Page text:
This may be a nostalgia money maker but it probably won’t be a big one. How is playing games in Hartford uniforms supposed to start a rebirth of hockey in Raleigh? It makes sense to play games in old Hurricanes uniforms if they exist, but this ploy of playing in Hartford uniforms, if it comes off has to be at least a minimum bewildering act for Hurricanes fans under the new regime which can also be taken as an act of hostility or worse. It came hardly be interpreted as an act that commits the NHL to keep playing in Raleigh.

I doubt if the NHL will allow it if they are serious about keeping the Hurricanes in Raleigh and because it opens up a hornet’s nest. Taken to its logical conclusion, will we see games in which Calgary wears Atlanta uniforms, the Colorado Avalanche wearing the old blue and white of the Quebec Nordiques, Dallas wearing Minnesota North Stars uniforms, etc.? Here’s a couple of fun possibilities. The Winnipeg Jets playing an away game at Arizona only to see the Coyotes come out in old Jet uniforms, so that the Jets can play the Jets. And New Jersey can double the pleasure. All the forwards will wear Colorado Rockie uniforms while the defense and goaltender wear the old logo of the Kansas City Scouts.

And why stop there. Just because your current team once played in another city, why should it be limited to playing games in that old city’s uniforms? What’s wrong with the Montreal Canadiens paying tribute to their old provincial rivals, the Quebec Nordiques who are currently trying to return to the NHL, by playing some of their home games in Nordique jerseys? If they have a particularly bad game, they can always pretend they lost because they were wearing the uniforms of their hated rival. And how about some city bringing back some uniforms that at present can’t be brought back by any team. Who would like to see their home team wearing the jerseys of the old California Golden Seals and the Cleveland Barons?

This is an imaginative, but destructive idea. Sell old Hartford jerseys in Raleigh if you must, but don’t play any games in them. This is a new situation. You are supposed to be burning your past bridges and starting afresh with new hope. I doubt if Gary Bettman will warm to this idea. I can remember reading a book about the Green Bay Packers who had a few bad seasons in the 1950s, just like the Hurricanes have recently been experiencing, and then when Vince Lombardi took over the team in 1959, one of his first tasks was to make the Packer players proud of wearing Green Bay uniforms again. Instead we have Dundon who just bought the team telling his players to wear uniforms from another city. That’s a wonderful way of getting the citizens of Raleigh-Durham to identify with the Hurricanes.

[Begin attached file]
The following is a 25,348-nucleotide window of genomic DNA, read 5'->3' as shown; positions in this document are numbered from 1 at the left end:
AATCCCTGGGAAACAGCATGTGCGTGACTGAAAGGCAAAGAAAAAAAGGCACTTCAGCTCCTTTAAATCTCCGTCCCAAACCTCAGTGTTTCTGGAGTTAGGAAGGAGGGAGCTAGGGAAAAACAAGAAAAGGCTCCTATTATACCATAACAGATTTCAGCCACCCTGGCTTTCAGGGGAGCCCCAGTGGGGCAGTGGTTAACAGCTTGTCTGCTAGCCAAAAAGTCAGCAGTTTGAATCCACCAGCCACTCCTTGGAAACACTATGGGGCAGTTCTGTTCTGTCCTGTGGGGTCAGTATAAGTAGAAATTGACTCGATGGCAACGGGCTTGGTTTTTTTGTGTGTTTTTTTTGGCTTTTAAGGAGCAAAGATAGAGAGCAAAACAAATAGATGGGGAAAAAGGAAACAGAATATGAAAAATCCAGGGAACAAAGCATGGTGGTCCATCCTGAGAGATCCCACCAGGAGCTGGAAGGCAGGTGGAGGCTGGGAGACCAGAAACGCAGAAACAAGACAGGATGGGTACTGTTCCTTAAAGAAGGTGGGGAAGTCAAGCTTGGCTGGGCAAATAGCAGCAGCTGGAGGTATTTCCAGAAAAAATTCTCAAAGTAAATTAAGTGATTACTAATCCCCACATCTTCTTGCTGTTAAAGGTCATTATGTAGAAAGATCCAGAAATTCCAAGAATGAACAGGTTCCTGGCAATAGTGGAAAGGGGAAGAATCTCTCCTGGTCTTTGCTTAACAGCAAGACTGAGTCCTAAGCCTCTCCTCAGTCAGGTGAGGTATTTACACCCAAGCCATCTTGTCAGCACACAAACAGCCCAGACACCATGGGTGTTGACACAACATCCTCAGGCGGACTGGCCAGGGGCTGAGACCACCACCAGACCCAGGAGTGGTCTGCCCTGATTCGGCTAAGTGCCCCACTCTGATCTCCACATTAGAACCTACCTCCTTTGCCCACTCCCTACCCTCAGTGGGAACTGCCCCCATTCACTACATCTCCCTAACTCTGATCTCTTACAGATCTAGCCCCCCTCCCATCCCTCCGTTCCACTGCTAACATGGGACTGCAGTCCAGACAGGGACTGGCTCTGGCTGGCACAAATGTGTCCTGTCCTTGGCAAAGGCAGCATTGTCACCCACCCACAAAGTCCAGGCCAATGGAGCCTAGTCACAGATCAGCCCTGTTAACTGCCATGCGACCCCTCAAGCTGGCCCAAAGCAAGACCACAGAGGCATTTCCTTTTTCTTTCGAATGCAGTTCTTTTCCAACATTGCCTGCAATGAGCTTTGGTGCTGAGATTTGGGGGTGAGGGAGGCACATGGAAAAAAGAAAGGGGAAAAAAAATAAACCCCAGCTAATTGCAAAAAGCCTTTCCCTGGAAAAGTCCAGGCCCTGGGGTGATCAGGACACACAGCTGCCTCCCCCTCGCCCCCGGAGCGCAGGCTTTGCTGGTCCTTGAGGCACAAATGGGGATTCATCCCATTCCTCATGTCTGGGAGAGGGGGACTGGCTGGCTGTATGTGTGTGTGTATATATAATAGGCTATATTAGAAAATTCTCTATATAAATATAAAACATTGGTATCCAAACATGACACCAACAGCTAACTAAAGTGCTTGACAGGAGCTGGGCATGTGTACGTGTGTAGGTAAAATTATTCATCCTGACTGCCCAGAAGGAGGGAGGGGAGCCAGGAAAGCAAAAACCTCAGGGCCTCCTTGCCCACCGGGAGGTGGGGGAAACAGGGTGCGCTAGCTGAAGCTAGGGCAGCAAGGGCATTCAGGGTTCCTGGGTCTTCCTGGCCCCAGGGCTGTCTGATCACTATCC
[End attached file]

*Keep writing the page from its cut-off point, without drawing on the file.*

The other thing that has to be considered is what effect does this “promotion” have in Hartford? It is known that Hartford and the state of Connecticut are finally taking active steps to bring back the Whalers, including a major renovation of their old arena. As mentioned in another article, all they lack is a good owner to front an expansion bid or bring back a relocated team. Have they just found one in Dundon?

Can you imagine if Dundon decided to have the Hurricanes wear Quebec Nordiques uniforms instead of the Hartford Whalers? In Quebec City, they would almost start to consider printing tickets for next season’s return to the NHL and even ask Dundon if some, if not all remaining Hurricanes home games for this season be played in Quebec City. Hey Dundon, how about playing some Hurricanes games in the uniforms of the Hamilton Tiger Cats of the CFL? After the agony of the Phoenix Coyotes debacle and all the other times Hamilton has been kicked around by the NHL, if you brought the Hurricanes to Hamilton instead of Quebec and Hartford, you’d be worshiped as a saint.

 

February 2018 NHL Draft Rankings

It’s been two months since my last draft rankings, and a lot has happened in that period. The World Junior Championship has come and gone, as have the CHL, CJHL and USHL top prospects games. Strong performances in those can boost a prospect’s draft stock, especially in the case of the WJHC. Rasmus Dahlin, Filip Zadina, Brady Tkachuk, Isac Lundestrom and Martin Kaut, among others, used it well, either moving up the rankings or widening the gap between them and the next guy. Before we get to those rankings, I’d like to talk about a few things first.

Adjusted PPG

The biggest complication in the scouting process is comparing players that are playing in different leagues. It’s hard to compare players when one plays in the SHL and one plays in the OHL, like Rasmus Dahlin and Andrei Svechnikov. One way that that can be done is through adjusted points per game. Prospect’s PPG numbers are multiplied by league and age translation multipliers that put the players all on the same level, as if they were all the same age, all playing in the same league, in the case, the OHL. I compiled all these numbers in a spreadsheet which I will link to. Here is the top 5:

  1. Andrei Svechnikov-1.19 PPG
  2. Ryan Merkley-1.15 PPG
  3. Dominik Bokk-1.09 PPG
  4. Filip Zadina-1 PPG
  5. Calen Addison-0.98 PPG

You’ll also notice that two of the players, Bokk, and Addison, aren’t regarded as top prospects like the other three players. That’s the other use of this list; finding underrated prospects. Players with top PPG numbers in their draft year typically go on to NHL success.

The full spreadsheet can be found here.

Now that that is out of the way, we can get to some player talk. The first 15 players have a paragraph or two summarizing their game and in some cases, explaining their rise or fall. However, there are a few players outside of the top 15 that I’d like to talk more about.